Brooklyn based Saiman Chow (previously featured here) is a multi- disciplinary creative, working under the titles of artist, animator, director, designer and illustrator. Born and raised in Hong Kong, Chow immigrated to Los Angeles in 1991, graduating with a BFA from Art Center College in 2001. Constantly re-inventing his approach, Chow’s work spans media and takes a variety of forms, from intricate stop-motion animations to digital illustrations and fine art.
Hudson Christie is a Toronto artist with a focus on editorial illustration and stop-motion animation. In “Close Enough,” harmless objects are misidentified as unsafe due to their incidental resemblance to something else.
Saiman Chow is a multi- disciplinary artist, director and designer. Born and raised in Hong Kong, he immigrated to Los Angeles with his family at the age of 15. After graduating from Art Center College of Design in 2001, Chow gained early attention and accolades for his Art of Speed animation commissioned by Nike. Constantly re-inventing his approach, Chow’s work spans media and takes a variety of forms, from intricate stop-motion animations to digital illustrations and fine art.
This is incredible… a public art project in the physical world, and then it evolves to a stop motion, installation piece on the interweb. Mobius was created by Melbourne, Australia-based design and public art installation firm ENESS.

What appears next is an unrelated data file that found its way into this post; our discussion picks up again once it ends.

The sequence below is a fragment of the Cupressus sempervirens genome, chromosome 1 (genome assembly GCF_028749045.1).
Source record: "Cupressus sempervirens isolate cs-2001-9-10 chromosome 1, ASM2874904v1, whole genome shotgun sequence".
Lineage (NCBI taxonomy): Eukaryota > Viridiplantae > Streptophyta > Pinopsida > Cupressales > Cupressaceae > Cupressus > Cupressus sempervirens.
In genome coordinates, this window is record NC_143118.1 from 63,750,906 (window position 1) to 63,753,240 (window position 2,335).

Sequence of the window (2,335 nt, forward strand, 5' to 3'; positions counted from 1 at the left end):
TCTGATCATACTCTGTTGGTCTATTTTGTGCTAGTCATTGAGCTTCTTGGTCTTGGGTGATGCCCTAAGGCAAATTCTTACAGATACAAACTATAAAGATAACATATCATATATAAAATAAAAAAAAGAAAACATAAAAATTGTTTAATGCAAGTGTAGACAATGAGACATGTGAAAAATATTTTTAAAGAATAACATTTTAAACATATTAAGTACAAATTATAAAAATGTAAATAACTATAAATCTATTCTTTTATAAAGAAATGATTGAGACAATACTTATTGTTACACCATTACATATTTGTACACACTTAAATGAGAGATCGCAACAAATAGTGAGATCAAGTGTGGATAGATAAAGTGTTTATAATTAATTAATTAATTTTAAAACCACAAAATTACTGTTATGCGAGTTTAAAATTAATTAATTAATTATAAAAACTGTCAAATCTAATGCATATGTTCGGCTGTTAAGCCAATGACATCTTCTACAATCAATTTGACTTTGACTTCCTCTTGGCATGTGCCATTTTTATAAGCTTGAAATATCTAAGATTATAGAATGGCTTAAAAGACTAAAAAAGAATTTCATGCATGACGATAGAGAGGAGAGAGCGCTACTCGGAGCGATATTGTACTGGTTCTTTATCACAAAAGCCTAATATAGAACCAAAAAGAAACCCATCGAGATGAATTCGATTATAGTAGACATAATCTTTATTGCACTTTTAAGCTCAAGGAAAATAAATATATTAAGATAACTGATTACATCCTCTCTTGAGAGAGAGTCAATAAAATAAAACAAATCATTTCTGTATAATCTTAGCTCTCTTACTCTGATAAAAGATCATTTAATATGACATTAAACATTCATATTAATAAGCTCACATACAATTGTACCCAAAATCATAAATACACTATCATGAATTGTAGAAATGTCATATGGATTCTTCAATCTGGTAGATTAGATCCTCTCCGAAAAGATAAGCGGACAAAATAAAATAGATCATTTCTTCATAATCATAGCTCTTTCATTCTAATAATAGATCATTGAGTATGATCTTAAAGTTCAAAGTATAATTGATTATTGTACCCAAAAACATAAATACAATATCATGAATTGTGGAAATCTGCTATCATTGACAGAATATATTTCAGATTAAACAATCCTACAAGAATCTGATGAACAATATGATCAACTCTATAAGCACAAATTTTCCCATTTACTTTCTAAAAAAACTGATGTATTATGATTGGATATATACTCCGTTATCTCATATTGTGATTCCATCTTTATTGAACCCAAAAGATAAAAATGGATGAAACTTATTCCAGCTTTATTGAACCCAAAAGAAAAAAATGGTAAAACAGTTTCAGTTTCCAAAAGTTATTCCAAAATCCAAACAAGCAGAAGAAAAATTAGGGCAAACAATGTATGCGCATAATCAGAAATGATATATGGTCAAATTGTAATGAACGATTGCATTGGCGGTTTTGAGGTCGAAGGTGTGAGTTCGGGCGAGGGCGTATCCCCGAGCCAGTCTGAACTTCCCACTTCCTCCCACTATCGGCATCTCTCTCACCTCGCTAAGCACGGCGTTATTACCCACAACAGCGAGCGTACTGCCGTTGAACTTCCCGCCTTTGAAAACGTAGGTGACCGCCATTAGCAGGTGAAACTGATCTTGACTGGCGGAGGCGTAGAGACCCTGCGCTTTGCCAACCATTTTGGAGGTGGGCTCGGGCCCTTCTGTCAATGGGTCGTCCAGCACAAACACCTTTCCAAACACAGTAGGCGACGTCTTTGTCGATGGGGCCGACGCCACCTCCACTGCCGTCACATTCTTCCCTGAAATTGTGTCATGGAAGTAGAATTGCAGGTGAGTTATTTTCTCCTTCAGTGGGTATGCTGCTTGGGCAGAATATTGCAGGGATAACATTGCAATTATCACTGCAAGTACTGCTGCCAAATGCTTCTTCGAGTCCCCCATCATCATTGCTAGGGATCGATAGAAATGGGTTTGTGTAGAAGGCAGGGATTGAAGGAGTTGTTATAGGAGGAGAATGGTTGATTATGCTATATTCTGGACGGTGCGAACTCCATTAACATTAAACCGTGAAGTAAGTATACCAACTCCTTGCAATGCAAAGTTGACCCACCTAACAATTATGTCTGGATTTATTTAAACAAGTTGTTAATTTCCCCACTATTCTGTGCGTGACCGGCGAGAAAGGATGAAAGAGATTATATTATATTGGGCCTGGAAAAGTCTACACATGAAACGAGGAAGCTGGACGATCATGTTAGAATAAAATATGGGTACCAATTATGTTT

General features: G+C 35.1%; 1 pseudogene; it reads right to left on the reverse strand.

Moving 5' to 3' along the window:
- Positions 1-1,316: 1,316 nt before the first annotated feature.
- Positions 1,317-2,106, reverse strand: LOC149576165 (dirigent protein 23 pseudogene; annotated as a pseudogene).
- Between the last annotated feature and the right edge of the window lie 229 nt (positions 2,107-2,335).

We wanted to end the day with something more inspirational and cool than Miley Cyrus and her newfound tattoo. Bianca Chang going for the stop-motion look, noting, “Stop-motion builds and photos of recent works created for Sydney’s A4 Paper Festival 31st May – 5th June presented by the Paper Convention. All photos by Jacob Ring.”
These wings are a pretty cool deal, Eadweard Muybdridge came up with some of the first stop motion photography in the late 19th century. This technique employed with t-shirt garments replicate the motion of a bird spreading it’s wing. We are sure a crazy amount of intricate work to sculpt this.
A recreation of a 1979 performance by Joy Divison using Playmobil stand-ins? Yeah, why not. It’s like some anal kids really professional version of Tuesday after school’s pretend session. You’d probably expect their performance to be a lot more stiff, considering they’re plastic figurines and all… but this stop motion doesn’t disappoint.